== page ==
"the supreme court could strike down 'some' or 'part' of the law..."  which is it?  'some' or 'part' and it's 'uncertainty' not 'uncertainly'.  Why should I pay attention to anything written by an eighth-grader? 

Jody
Jody

I think we could solve the recession by exporting all black people back to Africa (especially those stinky, anti-American Somalis) and all white Liberals back to Utopia.  Imagine the money we would save?

Michelle Bachmann
Michelle Bachmann

 Hmmmm a place with no black people and no liberals?   A land completely populated by right wing racists like you?    You do realize that South Dakota is like one of the worst places to live on Earth right? 

David Banks
David Banks

No, Michelle, actually Africa is the worst place to live.

Citizenbunnie
Citizenbunnie

Why don't we skip that and just export you to Pompeii the morning of the eruption. Imagine all the love we would save?

Stephen G
Stephen G

Ia ALL of David Hahns money invested in Minnesota. What a hypocrite.

jnail
jnail

These salaries should be covered by grants for the exchange from HHS so this is a non issue

Erica
Erica

And what has Hann done? I think I hear crickets chirping in the background.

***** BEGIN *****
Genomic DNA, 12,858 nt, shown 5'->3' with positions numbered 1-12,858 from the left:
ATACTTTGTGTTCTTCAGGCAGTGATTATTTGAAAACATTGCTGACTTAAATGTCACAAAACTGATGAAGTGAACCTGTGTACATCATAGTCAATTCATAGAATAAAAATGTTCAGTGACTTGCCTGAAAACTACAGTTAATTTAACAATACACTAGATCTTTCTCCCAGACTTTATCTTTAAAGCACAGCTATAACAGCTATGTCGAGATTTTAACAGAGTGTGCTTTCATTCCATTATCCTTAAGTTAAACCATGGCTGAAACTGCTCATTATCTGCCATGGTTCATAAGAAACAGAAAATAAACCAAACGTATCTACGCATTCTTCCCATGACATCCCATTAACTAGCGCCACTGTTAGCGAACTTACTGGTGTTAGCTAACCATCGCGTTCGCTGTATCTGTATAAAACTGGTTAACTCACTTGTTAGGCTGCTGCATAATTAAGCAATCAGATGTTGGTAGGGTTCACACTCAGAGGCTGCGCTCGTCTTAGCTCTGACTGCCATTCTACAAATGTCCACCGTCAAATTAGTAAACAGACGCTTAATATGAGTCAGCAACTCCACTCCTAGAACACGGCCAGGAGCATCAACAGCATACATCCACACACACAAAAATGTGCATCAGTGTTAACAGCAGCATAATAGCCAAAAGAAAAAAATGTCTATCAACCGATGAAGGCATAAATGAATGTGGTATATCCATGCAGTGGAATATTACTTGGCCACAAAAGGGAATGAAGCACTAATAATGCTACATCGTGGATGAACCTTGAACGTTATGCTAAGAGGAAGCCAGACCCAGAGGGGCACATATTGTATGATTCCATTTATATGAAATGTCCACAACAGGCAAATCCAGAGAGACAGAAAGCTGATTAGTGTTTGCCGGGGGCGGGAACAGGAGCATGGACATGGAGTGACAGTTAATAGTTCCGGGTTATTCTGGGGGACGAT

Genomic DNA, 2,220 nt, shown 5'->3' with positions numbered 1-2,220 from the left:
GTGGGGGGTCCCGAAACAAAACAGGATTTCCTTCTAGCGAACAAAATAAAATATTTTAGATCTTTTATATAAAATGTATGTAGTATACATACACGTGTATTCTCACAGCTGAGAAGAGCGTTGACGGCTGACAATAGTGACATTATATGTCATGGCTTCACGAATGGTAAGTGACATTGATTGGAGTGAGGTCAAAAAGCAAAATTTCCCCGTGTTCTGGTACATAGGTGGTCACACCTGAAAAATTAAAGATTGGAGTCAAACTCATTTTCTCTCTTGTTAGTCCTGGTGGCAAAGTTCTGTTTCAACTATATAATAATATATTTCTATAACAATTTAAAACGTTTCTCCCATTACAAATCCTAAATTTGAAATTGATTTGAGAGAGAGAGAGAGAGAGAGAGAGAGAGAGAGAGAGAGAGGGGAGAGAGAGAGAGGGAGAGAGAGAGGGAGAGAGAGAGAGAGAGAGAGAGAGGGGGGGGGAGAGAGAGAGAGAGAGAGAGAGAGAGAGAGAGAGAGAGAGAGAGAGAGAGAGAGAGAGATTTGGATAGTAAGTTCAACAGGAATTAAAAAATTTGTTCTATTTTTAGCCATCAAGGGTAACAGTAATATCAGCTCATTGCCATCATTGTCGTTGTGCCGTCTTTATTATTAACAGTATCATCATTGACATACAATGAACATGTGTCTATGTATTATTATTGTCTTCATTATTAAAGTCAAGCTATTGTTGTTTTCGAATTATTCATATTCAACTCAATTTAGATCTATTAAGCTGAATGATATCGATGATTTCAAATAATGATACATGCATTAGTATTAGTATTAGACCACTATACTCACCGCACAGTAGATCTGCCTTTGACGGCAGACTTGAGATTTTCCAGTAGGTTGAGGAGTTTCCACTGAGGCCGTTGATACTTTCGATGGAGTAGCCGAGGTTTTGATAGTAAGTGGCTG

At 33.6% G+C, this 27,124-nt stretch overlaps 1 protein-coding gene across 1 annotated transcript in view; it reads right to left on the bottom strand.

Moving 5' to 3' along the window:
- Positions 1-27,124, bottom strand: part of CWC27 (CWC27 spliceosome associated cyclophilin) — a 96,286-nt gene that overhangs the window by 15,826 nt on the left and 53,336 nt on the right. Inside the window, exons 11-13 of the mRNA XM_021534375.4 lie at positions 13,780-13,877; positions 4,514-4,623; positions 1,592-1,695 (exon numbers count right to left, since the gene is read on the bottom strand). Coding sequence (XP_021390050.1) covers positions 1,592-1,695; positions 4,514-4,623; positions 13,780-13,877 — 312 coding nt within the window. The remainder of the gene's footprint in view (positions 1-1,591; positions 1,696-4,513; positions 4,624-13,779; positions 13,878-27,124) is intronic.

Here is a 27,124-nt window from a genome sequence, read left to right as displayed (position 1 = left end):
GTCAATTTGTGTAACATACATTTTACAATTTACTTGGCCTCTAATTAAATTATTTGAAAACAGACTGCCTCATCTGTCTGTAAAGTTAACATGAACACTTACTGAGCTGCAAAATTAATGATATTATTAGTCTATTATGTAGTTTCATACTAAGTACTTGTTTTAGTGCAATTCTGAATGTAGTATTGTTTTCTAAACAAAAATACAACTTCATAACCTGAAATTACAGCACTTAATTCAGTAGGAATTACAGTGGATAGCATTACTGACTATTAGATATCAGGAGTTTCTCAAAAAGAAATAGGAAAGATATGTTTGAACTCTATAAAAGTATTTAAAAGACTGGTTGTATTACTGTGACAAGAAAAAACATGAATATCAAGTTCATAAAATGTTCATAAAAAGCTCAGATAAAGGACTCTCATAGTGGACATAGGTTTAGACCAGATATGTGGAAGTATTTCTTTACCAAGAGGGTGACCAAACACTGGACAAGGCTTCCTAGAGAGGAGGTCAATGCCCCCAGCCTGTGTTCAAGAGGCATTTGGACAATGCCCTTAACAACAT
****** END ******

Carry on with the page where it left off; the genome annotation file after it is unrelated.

Projectlearn
Projectlearn

The "tax the rich" mantra is about income and not wealth. Dayton has minimal income for someone of his wealth. The majority of old money in this country is in trusts and funds established many years ago and often beyond the control of the current beneficiaries. I am sure that the Governor just like a presidential candidate, is paying his taxes properly. Why would anyone pay more than they are required to?

Jason
Jason

But isn't that what the OWS want?  They want rich people to pay more so they can do less.  

webcelt
webcelt

Of course it doesn't address Hann's concerns. Hann's concern is some uninsured people might get insurance because Dayton followed the law. Maybe Hann thinks the exchange can be set up by magic? Maybe he's just a jerk ranting from his dislike of health care reform and to hell with whether it helps anybody.

Sam I am.
Sam I am.

What is Mark Dayton's net worth?  And why is his money in a South Dakota bank?

I don't know the answer to the first, but I surely know the answer to the second:  Mark Dayton shelters his money in South Dakota, a Republican state, to avoid the harsh tax penalties of the rich in Minnesota.  He also has holdings in the Cayman Islands and British Virgin Islands. Yet, according to Dayton, He wants the rich to pay their fair share.  But only if it is not Mark Dayton.

TrollFeeder
TrollFeeder

Troll much?

Sam I am.
Sam I am.

No, I tell the truth much.

StriderDogBlues
StriderDogBlues

*sigh* I've always wondered how rank and file people like you manage to be experts on just about everything...except how to actually accomplish anything. South Dakota's Republican state certainly seems to be helping their population and economy... oops, guess not. Well, their personal income then? Oh, 12.5% below the poverty line? Gee, guess it's not working out so well is it?